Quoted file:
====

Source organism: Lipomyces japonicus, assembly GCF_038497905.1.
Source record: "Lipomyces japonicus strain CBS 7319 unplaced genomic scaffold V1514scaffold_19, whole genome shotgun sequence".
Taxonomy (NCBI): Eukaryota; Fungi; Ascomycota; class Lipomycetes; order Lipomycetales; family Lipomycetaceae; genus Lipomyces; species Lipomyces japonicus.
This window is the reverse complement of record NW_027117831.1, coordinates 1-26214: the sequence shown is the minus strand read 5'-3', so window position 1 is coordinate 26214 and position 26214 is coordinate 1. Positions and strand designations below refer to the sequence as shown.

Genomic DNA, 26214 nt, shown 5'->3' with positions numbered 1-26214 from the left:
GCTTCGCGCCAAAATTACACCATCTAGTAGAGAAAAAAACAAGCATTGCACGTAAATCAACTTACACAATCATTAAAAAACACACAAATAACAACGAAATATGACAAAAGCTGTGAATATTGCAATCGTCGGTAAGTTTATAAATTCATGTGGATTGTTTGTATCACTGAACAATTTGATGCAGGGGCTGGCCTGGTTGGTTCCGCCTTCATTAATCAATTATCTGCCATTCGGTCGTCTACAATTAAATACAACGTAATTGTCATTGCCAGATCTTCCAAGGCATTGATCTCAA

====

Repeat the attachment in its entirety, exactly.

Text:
Source organism: Lipomyces japonicus, assembly GCF_038497905.1.
Source record: "Lipomyces japonicus strain CBS 7319 unplaced genomic scaffold V1514scaffold_19, whole genome shotgun sequence".
Taxonomy (NCBI): Eukaryota; Fungi; Ascomycota; class Lipomycetes; order Lipomycetales; family Lipomycetaceae; genus Lipomyces; species Lipomyces japonicus.
This window is the reverse complement of record NW_027117831.1, coordinates 1-26214: the sequence shown is the minus strand read 5'-3', so window position 1 is coordinate 26214 and position 26214 is coordinate 1. Positions and strand designations below refer to the sequence as shown.

Genomic DNA, 26214 nt, shown 5'->3' with positions numbered 1-26214 from the left:
GCTTCGCGCCAAAATTACACCATCTAGTAGAGAAAAAAACAAGCATTGCACGTAAATCAACTTACACAATCATTAAAAAACACACAAATAACAACGAAATATGACAAAAGCTGTGAATATTGCAATCGTCGGTAAGTTTATAAATTCATGTGGATTGTTTGTATCACTGAACAATTTGATGCAGGGGCTGGCCTGGTTGGTTCCGCCTTCATTAATCAATTATCTGCCATTCGGTCGTCTACAATTAAATACAACGTAATTGTCATTGCCAGATCTTCCAAGGCATTGATCTCAA